3) Talking Heads: 77 – Talking Heads Yep, another debut album. New York’s Talking Heads took a more artful approach to the Punk Rock sound. David Byrne’s unusual and detached vocals preside over a really tight band. They explored and embraced a kind of quirky worldview both lyrically and musically. (Can you explore a worldview musically? Oh, well, it sounded good when I wrote it.) And there’s a sense of fun to this album that is missing from much of the alternative music of this time.

Favorite track: Psycho Killer


2) Low – David Bowie Part of his “Berlin Trilogy,” Low is my favorite album by Bowie. Much of the music was written with the intent of being used as the score for Bowie’s film debut, The Man Who Fell To Earth, but the director didn’t think it worked. The second half of the album consists of mostly instrumental tracks. Very moody.

Favorite track: Sound And Vision


1) In The City – The Jam Heavily influenced by my favorite band The Who, how could this debut album from the UK’s top Mod rock band not be number one on my list? Filled with forceful, brash, and blaring rock songs with power chords aplenty, The Jam quickly shot to the top of my list of favorite bands. The Jam were also influenced by 60s garage rock and the Motown sound, mixing all of it to become one to the UK’s most popular acts. They even cover the Batman Theme!

Favorite track (Tie): In The City and Art School

Packing Peanuts!

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Some David Bowie favorites…

Stunned. That’s the word for it. I was stunned Monday morning when I heard the news that David Bowie had died.

“Didn’t he just release an album? How can this be?”

Well, it was true.

I don’t want to give the impression that I was some megafan who credited Bowie for helping release my true self and let my freak flag fly. My freak flag is pretty vanilla. But, I did like a lot of the music he gave to the world. And I liked his being what I always thought was the true embodiment of the artist: Always creative, always reinventing himself while still maintaining that cool air of intelligence and sophistication.

All week I’ve been listening to his music. (I have Aladdin Sane playing now.) He produced a lot of music. More than 20 albums worth with his latest album Blackstar released just last Friday on his 69th birthday. I haven’t given a listen yet, but I will.

I figured as a tribute I’d share my three favorite of his albums:


Hunky Dory (1971) just feels so good to me. This album was setting up what would become the Ziggy Stardust persona that would come with his next album. It starts off with one of his most iconic songs Changes and then takes the listener on a trip through his life and tributes to his influences. Kooks was a song for his son Duncan (or Zowie) tucked in with songs for Bob Dylan and Andy Warhol. There’s a joyousness to this album that sinks right into me as I listen.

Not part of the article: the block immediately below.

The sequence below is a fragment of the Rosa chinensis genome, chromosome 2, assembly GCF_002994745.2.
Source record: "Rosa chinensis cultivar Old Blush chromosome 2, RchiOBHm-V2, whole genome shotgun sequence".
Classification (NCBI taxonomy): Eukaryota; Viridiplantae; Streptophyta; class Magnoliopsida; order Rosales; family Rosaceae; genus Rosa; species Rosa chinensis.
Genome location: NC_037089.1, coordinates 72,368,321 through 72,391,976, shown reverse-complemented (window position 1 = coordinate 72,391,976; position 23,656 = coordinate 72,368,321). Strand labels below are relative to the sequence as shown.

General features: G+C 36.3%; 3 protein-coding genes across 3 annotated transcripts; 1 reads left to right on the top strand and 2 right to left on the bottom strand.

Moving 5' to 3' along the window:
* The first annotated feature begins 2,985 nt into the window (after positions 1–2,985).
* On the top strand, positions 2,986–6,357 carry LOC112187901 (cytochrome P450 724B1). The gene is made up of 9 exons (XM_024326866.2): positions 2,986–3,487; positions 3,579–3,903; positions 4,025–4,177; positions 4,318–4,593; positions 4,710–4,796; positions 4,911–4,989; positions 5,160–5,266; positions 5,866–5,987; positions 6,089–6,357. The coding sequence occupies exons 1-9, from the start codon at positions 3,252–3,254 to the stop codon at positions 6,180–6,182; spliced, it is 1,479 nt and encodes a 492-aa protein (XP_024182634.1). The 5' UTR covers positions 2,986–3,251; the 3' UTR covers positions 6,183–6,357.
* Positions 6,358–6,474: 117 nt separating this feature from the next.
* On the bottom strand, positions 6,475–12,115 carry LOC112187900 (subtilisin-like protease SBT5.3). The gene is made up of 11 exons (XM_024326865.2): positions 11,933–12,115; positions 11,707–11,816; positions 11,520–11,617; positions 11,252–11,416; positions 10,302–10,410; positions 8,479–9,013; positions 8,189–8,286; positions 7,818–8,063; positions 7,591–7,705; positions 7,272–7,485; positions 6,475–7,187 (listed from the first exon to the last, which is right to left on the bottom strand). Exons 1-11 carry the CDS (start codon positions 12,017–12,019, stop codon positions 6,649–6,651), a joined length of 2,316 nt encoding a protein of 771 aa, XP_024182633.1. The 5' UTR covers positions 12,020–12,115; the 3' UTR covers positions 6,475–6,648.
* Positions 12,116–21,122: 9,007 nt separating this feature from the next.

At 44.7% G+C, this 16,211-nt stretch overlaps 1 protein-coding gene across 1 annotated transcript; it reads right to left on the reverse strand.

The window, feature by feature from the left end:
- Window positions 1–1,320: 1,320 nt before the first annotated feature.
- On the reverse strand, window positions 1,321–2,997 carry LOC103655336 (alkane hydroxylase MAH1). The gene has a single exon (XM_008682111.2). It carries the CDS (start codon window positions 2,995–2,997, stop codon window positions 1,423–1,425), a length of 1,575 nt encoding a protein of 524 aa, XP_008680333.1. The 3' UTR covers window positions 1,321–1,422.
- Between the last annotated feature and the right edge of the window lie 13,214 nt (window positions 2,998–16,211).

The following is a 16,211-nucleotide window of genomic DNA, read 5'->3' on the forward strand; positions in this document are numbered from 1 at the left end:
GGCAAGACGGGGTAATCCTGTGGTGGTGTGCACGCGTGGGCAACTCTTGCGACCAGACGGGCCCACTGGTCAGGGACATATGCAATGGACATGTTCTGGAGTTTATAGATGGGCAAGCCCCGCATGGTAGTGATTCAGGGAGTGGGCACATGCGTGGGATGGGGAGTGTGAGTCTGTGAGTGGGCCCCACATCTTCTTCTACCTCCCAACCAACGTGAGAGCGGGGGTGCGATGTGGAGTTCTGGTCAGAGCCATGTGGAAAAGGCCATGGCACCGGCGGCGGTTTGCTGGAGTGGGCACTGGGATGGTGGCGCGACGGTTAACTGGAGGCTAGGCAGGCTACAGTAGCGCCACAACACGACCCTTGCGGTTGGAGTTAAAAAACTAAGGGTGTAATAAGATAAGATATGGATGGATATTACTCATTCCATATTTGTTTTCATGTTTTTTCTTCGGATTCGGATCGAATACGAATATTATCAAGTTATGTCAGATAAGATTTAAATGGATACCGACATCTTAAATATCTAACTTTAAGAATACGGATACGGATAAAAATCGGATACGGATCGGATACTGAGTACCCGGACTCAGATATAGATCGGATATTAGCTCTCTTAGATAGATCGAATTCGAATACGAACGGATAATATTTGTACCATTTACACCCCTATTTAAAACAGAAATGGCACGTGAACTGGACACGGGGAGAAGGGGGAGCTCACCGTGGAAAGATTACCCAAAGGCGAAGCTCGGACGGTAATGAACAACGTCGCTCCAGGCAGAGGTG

Scary Monsters…and Super Creeps (1980) was Bowie’s first release after his Berlin Trilogy and it ushered in the 80s decade with its artful take on New Wave. Ashes To Ashes was just brilliant as it revisited Major Tom from Bowie’s first hit song Space Oddity. Always the innovator, Bowie demonstrated with the video for the song that video could be an art form all its own. And Pete Townshend lends a hand on the track Because You’re Young, so how could I not consider this one of Bowie’s best albums?


Low (1977) was the first of the Berlin Trilogy and is a fantastic album. Synthy, poppy, moody, artsy. Just so cool. I listened to this album all through my years at art school. Sound And Vision is my favorite track that is such great synth pop before there even was synth pop. That’s Bowie! He always led the way. The second half of the album is filled with mostly instrumental tracks with sparse vocals. The songs are quite atmospheric and cinematic, which makes sense as this album was made of material Bowie had initially intended to be used as the soundtrack for the film The Man Who Fell To Earth. However, the director didn’t feel the music fit. Regardless, what an excellent and influential album.

As I said, David Bowie produced a lot of music. These three terrific albums only scratch the surface.

It’s been a rough stretch for celebrities lately. Lemmy Kilmister, Wayne Rogers, Natalie Cole and few others have all died within the last couple of weeks, but Bowie’s death seems to have really shaken us up. He was a giant talent who definitely had a hell of a lot more to contribute to the world.

Let’s hope we don’t lose another creative giant any time soon.

What? Alan Rickman?!